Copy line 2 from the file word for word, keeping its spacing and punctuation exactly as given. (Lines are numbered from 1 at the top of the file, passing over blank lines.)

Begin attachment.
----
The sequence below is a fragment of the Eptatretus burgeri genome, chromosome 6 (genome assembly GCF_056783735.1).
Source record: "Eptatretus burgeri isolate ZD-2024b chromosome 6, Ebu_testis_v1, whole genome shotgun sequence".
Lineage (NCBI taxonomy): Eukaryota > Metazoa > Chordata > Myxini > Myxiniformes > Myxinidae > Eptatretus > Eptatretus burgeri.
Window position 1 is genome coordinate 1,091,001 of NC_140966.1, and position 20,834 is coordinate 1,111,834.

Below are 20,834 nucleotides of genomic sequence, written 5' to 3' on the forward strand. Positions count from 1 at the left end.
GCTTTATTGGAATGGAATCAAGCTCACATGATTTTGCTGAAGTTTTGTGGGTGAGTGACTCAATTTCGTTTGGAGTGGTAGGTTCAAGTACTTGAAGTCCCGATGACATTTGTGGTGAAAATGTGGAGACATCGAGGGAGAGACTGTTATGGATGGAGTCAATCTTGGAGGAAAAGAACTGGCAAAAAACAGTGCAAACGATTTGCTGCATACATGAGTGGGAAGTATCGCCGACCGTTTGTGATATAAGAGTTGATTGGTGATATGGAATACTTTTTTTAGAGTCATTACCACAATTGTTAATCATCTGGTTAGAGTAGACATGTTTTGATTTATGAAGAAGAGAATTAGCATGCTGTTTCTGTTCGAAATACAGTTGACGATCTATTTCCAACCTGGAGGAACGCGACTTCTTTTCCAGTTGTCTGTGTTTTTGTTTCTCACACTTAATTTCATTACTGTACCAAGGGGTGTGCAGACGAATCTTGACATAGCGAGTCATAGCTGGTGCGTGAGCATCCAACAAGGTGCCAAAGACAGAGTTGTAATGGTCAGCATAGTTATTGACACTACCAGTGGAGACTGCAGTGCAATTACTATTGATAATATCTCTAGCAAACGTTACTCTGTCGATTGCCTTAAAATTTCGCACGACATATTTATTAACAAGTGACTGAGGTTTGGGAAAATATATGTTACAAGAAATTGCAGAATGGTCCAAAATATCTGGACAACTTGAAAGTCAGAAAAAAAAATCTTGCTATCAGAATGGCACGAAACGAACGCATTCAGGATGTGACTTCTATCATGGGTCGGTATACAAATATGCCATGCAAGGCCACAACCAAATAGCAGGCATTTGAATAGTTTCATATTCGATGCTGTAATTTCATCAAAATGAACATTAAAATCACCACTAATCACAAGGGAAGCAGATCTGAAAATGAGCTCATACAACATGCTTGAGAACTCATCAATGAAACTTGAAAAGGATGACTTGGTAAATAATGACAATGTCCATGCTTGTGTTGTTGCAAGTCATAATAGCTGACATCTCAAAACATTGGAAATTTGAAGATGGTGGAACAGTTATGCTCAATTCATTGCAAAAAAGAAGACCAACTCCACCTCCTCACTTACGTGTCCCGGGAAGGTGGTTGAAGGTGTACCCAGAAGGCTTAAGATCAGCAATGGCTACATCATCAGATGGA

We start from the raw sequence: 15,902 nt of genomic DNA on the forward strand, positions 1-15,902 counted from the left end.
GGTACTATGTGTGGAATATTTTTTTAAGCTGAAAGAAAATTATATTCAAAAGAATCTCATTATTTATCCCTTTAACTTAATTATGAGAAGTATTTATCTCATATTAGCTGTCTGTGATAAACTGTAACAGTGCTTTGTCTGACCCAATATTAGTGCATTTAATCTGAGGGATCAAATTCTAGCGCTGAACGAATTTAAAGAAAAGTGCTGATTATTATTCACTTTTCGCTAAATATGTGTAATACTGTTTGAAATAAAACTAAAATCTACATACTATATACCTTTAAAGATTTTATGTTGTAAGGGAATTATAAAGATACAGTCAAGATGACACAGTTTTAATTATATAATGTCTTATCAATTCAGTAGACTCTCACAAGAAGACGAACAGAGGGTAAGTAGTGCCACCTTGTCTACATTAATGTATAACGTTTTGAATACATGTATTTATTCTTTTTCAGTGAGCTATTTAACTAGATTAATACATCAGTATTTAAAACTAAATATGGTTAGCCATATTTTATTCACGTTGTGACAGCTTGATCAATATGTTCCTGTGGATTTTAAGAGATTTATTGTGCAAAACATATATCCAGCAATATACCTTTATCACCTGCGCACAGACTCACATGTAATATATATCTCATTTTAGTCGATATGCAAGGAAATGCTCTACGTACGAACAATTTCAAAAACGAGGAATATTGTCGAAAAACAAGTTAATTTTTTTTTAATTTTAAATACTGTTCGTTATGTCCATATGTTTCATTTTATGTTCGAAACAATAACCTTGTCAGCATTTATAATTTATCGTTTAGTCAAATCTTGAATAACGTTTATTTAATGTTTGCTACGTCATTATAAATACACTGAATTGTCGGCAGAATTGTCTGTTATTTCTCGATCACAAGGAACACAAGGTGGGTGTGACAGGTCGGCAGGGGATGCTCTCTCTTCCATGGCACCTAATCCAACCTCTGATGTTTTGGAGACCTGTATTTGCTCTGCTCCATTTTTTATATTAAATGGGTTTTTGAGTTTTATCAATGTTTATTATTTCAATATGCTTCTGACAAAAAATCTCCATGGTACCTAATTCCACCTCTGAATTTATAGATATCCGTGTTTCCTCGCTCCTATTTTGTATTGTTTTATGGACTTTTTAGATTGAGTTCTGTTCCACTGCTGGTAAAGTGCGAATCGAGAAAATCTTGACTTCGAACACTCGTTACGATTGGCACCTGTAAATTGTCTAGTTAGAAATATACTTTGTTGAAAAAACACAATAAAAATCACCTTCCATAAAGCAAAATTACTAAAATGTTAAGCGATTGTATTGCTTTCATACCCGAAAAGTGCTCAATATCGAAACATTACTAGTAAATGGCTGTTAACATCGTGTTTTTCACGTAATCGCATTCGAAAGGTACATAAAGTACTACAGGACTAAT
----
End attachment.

Source record: "Eptatretus burgeri isolate ZD-2024b chromosome 6, Ebu_testis_v1, whole genome shotgun sequence".